Nest-egg nerves: the challenge facing super funds


As each year of consecutive super fund growth passes, jitters about a downturn mount. The consensus is that super returns will take a tumble, and possibly soon.

"It would be a mistake to assume that the level of returns over the past decade will continue," says Mano Mohankumar, senior investment manager at research and ratings house Chant West.

Calendar year 2019 was exceptionally good. The median growth fund returned 14.7 per cent, says Chant West, with UniSuper topping the table at 18.4 per cent.$zoom_0.662%2C$multiply_0.8687%2C$ratio_1.776846%2C$width_1059%2C$x_0%2C$y_0/t_crop_custom/e_sharpen:25%2Cq_42%2Cf_auto/5b4c919aadd6a43a51d3bd4981012552ace2321b
Super fund members should take comfort that their superannuation is invested in well-diversified portfolios, says Mano Mohankumar. Simon Letch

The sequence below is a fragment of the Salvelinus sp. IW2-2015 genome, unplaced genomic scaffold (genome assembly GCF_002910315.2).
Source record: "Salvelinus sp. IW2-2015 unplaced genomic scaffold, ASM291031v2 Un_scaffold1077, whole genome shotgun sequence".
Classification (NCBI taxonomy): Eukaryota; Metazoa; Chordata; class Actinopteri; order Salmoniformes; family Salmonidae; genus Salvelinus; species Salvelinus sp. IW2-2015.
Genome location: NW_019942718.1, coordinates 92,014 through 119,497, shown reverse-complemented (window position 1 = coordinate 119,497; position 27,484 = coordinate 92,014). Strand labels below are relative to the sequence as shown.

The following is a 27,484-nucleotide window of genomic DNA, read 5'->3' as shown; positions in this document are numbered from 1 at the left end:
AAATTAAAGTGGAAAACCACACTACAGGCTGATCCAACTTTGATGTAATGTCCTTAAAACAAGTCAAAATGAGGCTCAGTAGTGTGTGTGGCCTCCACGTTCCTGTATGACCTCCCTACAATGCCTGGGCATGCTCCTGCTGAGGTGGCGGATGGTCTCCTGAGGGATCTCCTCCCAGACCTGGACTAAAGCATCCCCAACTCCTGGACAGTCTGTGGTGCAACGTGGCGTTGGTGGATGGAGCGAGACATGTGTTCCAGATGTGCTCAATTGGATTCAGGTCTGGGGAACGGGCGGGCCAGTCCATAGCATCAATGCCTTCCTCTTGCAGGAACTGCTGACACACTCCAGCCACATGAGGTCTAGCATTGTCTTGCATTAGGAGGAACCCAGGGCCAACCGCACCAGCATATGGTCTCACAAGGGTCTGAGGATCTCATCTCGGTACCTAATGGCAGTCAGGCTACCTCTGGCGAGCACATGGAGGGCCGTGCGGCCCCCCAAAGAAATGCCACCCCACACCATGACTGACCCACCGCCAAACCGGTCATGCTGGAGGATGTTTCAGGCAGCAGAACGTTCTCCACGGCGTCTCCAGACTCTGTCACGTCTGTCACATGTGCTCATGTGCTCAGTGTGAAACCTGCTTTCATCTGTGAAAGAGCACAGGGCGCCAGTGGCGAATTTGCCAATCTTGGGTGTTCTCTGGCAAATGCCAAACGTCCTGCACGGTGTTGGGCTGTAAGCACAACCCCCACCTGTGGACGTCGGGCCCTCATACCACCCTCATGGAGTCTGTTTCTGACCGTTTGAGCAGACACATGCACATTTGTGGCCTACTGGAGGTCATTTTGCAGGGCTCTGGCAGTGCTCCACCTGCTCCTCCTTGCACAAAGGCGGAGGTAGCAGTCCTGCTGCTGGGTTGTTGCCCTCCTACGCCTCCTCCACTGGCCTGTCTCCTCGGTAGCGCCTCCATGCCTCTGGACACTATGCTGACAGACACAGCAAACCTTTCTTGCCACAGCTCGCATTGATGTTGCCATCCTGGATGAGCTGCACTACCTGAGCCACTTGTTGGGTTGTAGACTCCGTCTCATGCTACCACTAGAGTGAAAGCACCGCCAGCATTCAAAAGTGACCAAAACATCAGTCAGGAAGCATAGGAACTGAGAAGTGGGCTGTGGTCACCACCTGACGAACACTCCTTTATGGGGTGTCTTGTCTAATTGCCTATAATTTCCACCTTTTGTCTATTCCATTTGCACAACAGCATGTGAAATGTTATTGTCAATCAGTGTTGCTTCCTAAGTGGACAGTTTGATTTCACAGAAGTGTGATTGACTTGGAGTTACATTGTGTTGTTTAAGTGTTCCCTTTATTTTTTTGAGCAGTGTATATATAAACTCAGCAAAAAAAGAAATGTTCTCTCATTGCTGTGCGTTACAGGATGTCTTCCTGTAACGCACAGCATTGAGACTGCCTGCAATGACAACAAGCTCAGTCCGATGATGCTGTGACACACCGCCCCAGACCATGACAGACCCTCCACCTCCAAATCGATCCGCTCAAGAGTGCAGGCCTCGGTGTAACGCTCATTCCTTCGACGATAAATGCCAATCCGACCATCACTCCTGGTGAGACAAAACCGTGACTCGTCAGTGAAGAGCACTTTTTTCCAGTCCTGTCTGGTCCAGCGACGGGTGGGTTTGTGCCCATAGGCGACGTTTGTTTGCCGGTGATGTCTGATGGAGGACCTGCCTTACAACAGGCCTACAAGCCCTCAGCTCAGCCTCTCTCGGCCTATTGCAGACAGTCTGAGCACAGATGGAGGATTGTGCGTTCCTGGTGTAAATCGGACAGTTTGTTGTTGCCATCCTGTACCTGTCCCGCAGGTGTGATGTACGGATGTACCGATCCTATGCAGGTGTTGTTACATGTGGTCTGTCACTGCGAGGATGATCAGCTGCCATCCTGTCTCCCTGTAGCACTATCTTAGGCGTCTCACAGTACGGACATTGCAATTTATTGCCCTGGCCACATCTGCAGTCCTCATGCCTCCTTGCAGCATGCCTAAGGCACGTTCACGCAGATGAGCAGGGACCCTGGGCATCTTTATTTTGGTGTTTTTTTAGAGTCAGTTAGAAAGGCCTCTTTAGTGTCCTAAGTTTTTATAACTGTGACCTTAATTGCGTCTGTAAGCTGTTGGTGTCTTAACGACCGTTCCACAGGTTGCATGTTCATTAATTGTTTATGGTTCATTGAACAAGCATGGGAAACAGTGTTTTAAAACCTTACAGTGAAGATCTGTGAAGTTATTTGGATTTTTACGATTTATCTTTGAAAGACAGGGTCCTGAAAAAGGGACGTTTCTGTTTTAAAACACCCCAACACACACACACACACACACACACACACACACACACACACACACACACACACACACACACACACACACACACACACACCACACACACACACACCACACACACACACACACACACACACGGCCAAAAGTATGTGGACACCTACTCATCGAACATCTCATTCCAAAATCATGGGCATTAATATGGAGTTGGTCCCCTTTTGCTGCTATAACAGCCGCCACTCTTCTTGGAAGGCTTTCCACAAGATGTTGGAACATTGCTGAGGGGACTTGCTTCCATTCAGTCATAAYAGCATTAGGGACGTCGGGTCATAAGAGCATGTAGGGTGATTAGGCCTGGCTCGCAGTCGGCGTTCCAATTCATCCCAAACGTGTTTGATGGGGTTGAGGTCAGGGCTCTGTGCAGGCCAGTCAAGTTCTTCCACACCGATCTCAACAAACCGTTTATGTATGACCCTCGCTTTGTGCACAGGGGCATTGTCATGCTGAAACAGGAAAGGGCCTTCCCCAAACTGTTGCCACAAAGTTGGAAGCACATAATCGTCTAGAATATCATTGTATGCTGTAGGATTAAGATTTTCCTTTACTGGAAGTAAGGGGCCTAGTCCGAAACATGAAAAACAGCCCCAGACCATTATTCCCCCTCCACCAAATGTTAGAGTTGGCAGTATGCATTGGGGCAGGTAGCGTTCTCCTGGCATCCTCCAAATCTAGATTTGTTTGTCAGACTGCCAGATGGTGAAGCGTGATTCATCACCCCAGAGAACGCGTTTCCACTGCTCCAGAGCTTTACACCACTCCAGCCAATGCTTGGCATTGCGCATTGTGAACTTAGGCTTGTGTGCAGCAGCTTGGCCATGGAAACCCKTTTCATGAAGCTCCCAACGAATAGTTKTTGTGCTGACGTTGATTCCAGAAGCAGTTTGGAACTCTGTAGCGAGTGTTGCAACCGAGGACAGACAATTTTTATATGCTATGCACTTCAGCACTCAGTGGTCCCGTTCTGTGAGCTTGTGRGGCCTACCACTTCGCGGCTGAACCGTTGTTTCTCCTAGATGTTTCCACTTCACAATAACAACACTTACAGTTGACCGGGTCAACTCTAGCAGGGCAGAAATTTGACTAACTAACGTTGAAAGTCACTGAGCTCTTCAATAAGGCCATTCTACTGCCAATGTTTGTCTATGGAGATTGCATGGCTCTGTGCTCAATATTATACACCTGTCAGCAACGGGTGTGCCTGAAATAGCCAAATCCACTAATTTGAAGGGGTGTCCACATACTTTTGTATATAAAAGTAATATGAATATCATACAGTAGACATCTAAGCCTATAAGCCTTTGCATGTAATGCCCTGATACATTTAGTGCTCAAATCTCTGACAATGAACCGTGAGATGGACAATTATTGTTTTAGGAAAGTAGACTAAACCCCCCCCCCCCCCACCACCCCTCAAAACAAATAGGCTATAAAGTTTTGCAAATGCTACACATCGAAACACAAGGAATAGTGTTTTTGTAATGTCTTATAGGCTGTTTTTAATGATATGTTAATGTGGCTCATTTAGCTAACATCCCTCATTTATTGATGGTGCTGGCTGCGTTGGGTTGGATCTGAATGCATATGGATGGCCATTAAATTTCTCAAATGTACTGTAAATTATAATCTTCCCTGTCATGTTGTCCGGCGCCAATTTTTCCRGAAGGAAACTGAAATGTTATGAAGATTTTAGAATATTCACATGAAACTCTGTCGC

Even the worst performers in the growth category (funds with 61-80 per cent exposure to growth assets) produced double-digit results.

"At some stage they're going to revert to more 'normal' levels, and there will be more challenging times ahead," says Mohankumar.

Compared with pension funds globally, Australian super funds have high exposure to equities – the average allocation to shares among growth funds is 53 per cent.

This is why they have done so well in the bull market of the past decade. In 2019, both domestic and international equities rallied strongly and super funds experienced their best calendar-year return since 2013.

So we know super funds generally perform well when markets are going up. But are they prepared for a downturn?